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Rob Denson, President, Des Moines Area Community College
I have dedicated my career to helping community college students prepare for and obtain good jobs, and on February 12, 2015 Vice President Joe Biden stopped by my school – the Des Moines Area Community College – to see first-hand our success.
Here in Iowa, there are good manufacturing jobs ready to be filled. Advanced manufacturing jobs offer attractive pay and benefits packages, but by 2018, there will be a shortage of 6,672 skilled workers in this sector of Iowa's economy. According to the Bureau of Economic Analysis, the average manufacturing worker made $77,060 annually several years ago, including pay and benefits, while the average worker in other industries earned $60,168.
But, we had two problems. First, there was a shortage of skilled workers in Iowa’s advanced manufacturing sector. And second, our state was in dire need of more training to provide Iowans with the skills they need to obtain one of those jobs and secure a spot in the American middle class.
So, with the help of a federal grant, all 15 community colleges in Iowa came together to create a new initiative to train and place workers in advanced manufacturing jobs: the Iowa Advanced Manufacturing Initiative. The community colleges purchased badly-needed training equipment, hired more instructors, and, most importantly, recruited more students into jobs desperately needed by area employers.
Because we know that students are only half the equation, as part of this initiative, the Des Moines Area Community College worked hard to cultivate important relationships with area businesses, and has created boards of business leaders to help guide our programs, training, and curriculum. The result is that our graduates are “business-ready," so they can make a contribution on their first day of work.
A specific example of this community college/business partnership that I’m particularly proud of is our Accumold Scholars program. An important area employer, Accumold worked with us to create scholarships and paid internships for students who go through our two-year advanced manufacturing program. In addition to an education, Accumold gave them on-the-job training and some income to help them with family and living expenses. Upon graduation, nearly 100 percent of these graduates are offered a position at the company. We have replicated this program with other employers as well.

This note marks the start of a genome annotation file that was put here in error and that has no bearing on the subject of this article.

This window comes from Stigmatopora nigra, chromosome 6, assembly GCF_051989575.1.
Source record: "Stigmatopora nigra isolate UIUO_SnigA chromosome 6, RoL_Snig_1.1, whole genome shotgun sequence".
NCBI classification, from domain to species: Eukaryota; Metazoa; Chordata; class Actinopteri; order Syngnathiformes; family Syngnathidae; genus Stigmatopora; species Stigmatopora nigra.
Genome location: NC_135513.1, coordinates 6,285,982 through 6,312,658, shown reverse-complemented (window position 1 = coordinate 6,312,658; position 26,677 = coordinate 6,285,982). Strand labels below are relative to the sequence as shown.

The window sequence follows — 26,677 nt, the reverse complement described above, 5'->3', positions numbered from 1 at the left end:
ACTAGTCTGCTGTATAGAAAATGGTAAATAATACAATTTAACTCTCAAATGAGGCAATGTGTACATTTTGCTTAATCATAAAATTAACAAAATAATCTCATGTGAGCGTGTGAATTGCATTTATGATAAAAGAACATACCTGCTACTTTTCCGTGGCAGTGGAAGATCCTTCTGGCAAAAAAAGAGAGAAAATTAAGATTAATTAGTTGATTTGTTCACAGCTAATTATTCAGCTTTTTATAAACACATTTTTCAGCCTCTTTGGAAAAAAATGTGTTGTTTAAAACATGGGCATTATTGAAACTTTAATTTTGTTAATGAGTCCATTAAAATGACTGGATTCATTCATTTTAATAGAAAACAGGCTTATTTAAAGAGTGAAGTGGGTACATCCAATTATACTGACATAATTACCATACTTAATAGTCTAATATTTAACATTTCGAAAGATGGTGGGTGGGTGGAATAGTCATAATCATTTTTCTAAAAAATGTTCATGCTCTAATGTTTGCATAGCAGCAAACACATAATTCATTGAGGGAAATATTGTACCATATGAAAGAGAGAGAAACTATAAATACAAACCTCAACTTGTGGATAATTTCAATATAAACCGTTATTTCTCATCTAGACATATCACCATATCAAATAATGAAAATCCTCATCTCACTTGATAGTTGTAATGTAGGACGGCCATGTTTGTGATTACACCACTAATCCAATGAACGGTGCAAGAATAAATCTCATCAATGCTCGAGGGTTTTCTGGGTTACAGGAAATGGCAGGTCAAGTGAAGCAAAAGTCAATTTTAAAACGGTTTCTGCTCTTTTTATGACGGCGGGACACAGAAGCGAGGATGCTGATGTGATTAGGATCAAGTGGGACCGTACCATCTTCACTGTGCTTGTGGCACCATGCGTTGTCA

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The results of all of these efforts were exactly what we intended. In two years, nearly 3,400 Iowans were served in the Iowa Advanced Manufacturing Initiative, with 1,972 students completing a grant-funded course of study in advanced manufacturing. More than 1,600 were employed after graduation and making more money than before their training.
But behind these numbers are people who have very important stories to tell, and that’s exactly what Vice President Biden heard when took a tour of our Advanced Manufacturing Center, where he saw students turning random pieces of metal into useful tools or parts, and hosted a roundtable conversation. "There are so many opportunities here in the U.S.," Biden noted, "and I’m here to highlight what works. What you [at DMACC] are doing works.”
Here are just a few of the stories of real students who show that these types of partnerships work:
Of course, as Vice President Biden pointed out during his visit to our school, we have a lot of work ahead. “Today, it’s all about training and placing workers," he said. "You [at Des Moines Area Community College] are doing as good a job as any college in the nation. The only vehicle that works for this effort is the community college. This is how we are going to grow the economy.”
Our efforts didn’t stop when the two-year federal grant ended. In fact, the project showed us there is great demand for training more skilled workers. The enduring legacy is that better equipment and new faculty are in place, and momentum from our efforts to inform potential students about our programs means our advanced manufacturing programs are still full.
In the end, the biggest lesson is that an investment in America’s community colleges is the fastest and best way to train American workers and keep them the most productive in the world.
Rob Denson is President of the Des Moines Area Community College.